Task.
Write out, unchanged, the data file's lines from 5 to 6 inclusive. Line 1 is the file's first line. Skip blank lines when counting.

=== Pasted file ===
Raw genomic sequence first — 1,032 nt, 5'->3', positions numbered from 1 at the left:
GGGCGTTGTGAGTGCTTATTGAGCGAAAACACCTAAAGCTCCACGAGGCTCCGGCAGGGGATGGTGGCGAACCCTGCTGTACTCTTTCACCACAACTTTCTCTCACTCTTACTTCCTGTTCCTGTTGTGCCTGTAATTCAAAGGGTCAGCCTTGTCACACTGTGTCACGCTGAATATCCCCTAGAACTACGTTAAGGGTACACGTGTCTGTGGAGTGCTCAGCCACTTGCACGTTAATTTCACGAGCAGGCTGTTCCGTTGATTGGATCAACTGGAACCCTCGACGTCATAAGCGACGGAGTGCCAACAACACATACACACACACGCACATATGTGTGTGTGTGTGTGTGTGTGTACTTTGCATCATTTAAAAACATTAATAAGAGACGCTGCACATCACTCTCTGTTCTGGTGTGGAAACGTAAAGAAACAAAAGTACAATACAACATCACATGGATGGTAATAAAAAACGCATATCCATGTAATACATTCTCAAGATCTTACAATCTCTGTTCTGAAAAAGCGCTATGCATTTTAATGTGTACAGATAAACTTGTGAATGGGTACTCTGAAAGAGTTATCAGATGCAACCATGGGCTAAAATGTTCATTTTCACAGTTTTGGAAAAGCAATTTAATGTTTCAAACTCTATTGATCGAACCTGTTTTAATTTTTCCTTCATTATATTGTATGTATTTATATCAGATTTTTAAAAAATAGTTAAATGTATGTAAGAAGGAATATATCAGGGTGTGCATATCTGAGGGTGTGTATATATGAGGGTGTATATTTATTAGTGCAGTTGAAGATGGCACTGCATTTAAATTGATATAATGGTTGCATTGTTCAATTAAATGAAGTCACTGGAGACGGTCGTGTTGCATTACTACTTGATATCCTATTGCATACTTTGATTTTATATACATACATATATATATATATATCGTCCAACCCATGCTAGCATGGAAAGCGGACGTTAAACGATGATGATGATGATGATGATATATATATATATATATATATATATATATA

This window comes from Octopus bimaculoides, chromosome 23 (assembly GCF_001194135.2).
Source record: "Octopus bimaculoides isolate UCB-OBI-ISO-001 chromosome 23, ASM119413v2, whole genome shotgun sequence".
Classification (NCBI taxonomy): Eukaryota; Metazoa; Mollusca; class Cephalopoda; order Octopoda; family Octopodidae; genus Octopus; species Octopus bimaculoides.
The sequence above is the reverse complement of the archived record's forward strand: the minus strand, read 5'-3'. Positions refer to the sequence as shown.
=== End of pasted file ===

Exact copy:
Classification (NCBI taxonomy): Eukaryota; Metazoa; Mollusca; class Cephalopoda; order Octopoda; family Octopodidae; genus Octopus; species Octopus bimaculoides.
The sequence above is the reverse complement of the archived record's forward strand: the minus strand, read 5'-3'. Positions refer to the sequence as shown.